Apr 11, 2014; Minneapolis, MN, USA; Minnesota Timberwolves guard Ricky Rubio (9) signals a three at the end of the half against the Houston Rockets at Target Center. Mandatory Credit: Brad Rempel-USA TODAY Sports

Ricky Rubio Wants The Max - Wait, What?

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Minnesota Timberwolves point guard Ricky Rubio, an undoubtedly talented playmaker and defender, has made it clear to management that he has his eye on a max contract for his next deal. The much hyped Rubio has despite an excellent set of skills failed to live up fully to expectations, as his offensive struggles remain substantial even after three seasons of experience.

Rubio’s offensive efficiency is hideous, as he’s never managed to break just 40% shooting from the field, and has a career TS% of .485 – a laughable number that would make any advanced statistician cringe. What makes the number even worse is the fact that Rubio is low-volume shooter (8.7 shots per game for his career) who picks and chooses his shots carefully, suggesting that a larger scoring responsibility will never be in his future.

What the 23-year old can do however, is read the defense better than almost anyone. He’s a sublime passer who has the John Stockton gene of seeing plays develop before they actually do, and adjusting his decision making on the fly to accommodate the play. He’s extraordinarily gifted in that way, while extraordinarily flawed when it comes to creating for himself, and being the end target.

Looking at the numbers, Rubio struggles scoring-wise all over the court. He shoots just 30.1% on jump shots, and converts at a rate of 48.9% on lay-ups, which is incredibly low. For comparison’s sake, Stephen Curry connected on 61.5% of his lay-ups, Chris Paul 64.2%, Tony Parker 62.7% and Russell Westbrook in the lower end at 54.8% – Why compare Rubio to these guys? Because he’s asking for a pay-check that mirrors, or even exceeds those of these players.

The one thing Rubio does well scoring-wise, is getting to the free throw line. His free throw-to-field goal ratio is outstanding, and he’s a career 80% shooter. Last year, he took 3.9 attempts from the line a night, based on just 8.2 shots from the field, an elite ratio.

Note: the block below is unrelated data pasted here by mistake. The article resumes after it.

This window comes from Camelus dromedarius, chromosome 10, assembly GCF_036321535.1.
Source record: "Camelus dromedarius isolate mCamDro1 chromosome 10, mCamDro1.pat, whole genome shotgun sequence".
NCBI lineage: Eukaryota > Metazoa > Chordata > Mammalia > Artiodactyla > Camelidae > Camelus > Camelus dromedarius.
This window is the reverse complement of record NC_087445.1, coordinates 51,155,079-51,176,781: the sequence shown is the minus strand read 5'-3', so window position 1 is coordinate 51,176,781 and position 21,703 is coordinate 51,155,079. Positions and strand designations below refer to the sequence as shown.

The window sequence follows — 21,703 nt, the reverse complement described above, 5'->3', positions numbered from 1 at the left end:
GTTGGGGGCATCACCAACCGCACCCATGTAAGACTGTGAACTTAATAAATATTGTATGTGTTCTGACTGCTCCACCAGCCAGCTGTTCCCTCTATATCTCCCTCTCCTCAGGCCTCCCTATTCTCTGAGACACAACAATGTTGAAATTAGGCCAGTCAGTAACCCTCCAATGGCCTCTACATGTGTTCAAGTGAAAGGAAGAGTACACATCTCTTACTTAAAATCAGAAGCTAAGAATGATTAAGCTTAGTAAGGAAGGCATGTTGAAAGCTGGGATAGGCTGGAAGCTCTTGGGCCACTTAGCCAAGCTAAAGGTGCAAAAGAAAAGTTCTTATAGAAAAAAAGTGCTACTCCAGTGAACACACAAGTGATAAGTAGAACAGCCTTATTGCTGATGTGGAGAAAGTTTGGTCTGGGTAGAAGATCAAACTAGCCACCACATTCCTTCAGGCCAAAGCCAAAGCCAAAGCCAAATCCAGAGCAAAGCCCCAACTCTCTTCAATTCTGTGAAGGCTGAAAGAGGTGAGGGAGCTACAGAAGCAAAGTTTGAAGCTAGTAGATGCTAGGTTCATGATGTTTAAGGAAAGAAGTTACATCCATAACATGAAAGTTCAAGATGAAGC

Defensively, Rubio has them all beat. He’s one of the players whose steal numbers actually mean something, as he’s just tremendous at timing the swipe and coming up with the ball. He reads passing lanes incredibly well and despite being an average athlete, he keeps up with speedier players by using clever positioning. Rubio’s also a solid rebounder for his position and more importantly than anything above, he understands his limitations.

Overall, Rubio is a positive for whatever team he’s on. He’ll lead the break, he’ll set you up in the half-court, he’ll thread himself into whatever system is in place, and do it effortlessly, and he’s the essence of team-oriented basketball.

But there is no way he’s a max-level player. Not even close.

Kyle Lowry, a much superior all-around player, got four years and $48 million to stay on in Toronto. Lowry, who is four inches shorter, is not only a better shooter and overall scorer, he’s also the better rebounder and play initiator. Unlike Rubio, Lowry can create scoring plays out of nothing, given his ability to shoot, as well as finish around the rim (59.2%), and isn’t limited to excelling in just a few areas.

Using Lowry as a measuring stick, it’s clear Rubio should accept any contract offer above $10 million a year with a gracious smile. The fair value for a player like Rubio is $8 million a year, but given that NBA Free Agency could be its own character on the Looney Tunes, a deal at $10 million annually seems more realistic.

So as per usual, when dealing with projected realism in the NBA, would it really be a surprise to anyone if Minnesota ended up handing Rubio what he wanted? My guess is Rubio will be on several “Top 10 overpaid” lists a year from now.

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